BAIA: What are you passionate about?
Darla Rudakubana: I am a creative so I am highly passionate about creativity and the arts. With the arts there is room for everything and everyone - ideally that's how life should be. Other than that I am passionate about my country Rwanda.
BAIA: What inspired you to join the sector you are in?
DR: I studied journalism and media studies. I also love writing so I naturally joined the communication sector. The beauty of communication is that it complements any sector. I have had the opportunity to work for many different organisations and companies in different sectors because of my communication experience and the need for my skills in those sectors.
BAIA: What are some of the highs and lows of your work?
DR: At the moment there are more highs than lows. However the main low is that creativity is limited, to a certain extent, when you are dealing with clients or employers. The main high is seeing your work influence decisions, lives and ways of thinking. A lot of the time my work involves writing human interest stories, creating campaigns and promoting ideas.
BAIA: Who are some of the African people or events that have made an impact on your life?
DR: Although I haven't met him personally, H.E. Paul Kagame has made a huge impact on my life mainly for his passion for our country and its development. The change Rwanda has seen to-date is hard to ignore and always stirs something in me each time I think about it. Moving back to Rwanda five years ago also had an impact on my life and way of thinking. As a witness to all the positive change and determination of Rwandans to develop and defy the demons of our past, I feel like anything is possible - it's not about what you have but what you are willing to do.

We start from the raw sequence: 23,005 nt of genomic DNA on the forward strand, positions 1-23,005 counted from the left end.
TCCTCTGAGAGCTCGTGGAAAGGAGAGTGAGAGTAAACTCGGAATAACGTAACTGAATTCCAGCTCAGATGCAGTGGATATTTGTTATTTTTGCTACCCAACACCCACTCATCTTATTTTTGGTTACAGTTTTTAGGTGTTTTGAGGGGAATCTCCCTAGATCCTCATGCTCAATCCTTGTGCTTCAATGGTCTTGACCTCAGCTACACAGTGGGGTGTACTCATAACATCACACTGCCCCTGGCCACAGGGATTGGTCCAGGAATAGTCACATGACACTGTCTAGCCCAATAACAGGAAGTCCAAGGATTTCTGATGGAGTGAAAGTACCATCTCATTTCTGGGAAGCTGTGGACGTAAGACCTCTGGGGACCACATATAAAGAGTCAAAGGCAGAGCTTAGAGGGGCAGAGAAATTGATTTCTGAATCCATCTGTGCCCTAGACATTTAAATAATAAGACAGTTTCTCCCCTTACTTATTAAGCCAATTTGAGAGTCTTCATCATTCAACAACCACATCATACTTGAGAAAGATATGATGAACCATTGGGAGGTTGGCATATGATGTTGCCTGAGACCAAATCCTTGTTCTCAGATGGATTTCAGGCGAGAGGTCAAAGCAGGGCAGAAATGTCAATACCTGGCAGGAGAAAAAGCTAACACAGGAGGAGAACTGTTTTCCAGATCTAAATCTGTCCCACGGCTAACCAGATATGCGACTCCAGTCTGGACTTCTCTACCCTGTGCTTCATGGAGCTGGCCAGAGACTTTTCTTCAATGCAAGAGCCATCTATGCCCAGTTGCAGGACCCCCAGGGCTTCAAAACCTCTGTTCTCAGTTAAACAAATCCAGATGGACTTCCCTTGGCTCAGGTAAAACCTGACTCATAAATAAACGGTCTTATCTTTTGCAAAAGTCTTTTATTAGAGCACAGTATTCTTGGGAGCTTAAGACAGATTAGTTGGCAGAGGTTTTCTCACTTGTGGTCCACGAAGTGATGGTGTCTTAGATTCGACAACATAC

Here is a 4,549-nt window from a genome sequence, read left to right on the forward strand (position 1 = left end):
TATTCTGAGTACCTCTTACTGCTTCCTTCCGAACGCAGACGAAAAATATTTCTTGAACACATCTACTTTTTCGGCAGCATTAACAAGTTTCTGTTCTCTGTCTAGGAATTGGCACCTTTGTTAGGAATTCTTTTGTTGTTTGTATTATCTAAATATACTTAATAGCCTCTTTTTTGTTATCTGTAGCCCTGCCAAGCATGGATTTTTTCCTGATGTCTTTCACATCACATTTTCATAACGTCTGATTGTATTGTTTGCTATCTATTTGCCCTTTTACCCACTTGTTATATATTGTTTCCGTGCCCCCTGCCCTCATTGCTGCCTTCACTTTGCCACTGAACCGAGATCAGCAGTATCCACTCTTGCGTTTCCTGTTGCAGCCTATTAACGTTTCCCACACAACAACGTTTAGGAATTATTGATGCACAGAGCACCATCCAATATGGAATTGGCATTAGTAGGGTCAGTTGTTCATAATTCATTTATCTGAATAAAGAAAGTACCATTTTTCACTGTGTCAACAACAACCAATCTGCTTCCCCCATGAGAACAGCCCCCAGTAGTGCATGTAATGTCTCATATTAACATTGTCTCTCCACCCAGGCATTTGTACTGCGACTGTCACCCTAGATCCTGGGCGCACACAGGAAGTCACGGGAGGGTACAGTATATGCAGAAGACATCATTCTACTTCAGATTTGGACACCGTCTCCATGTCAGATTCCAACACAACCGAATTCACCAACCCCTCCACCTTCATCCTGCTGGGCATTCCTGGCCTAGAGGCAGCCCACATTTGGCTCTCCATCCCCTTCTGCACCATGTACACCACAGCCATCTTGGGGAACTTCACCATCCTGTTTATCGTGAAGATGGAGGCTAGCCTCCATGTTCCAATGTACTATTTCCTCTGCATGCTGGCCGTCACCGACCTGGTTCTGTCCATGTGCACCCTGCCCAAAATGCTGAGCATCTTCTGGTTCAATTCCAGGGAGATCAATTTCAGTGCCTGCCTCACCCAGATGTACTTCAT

BAIA: What would like to say to inspire young Africans?
DR: To the youth in general, we must look inwards for the solutions to our problems. We have been exposed to many ways of life and thinking and we are creative enough to come up with solutions that suit our settings and cultures. To our young rising leaders, you must always work for the benefit of our people (the ones that came before us and those coming up behind us) and not for the praise of foreigners that often don't have our best interest at heart.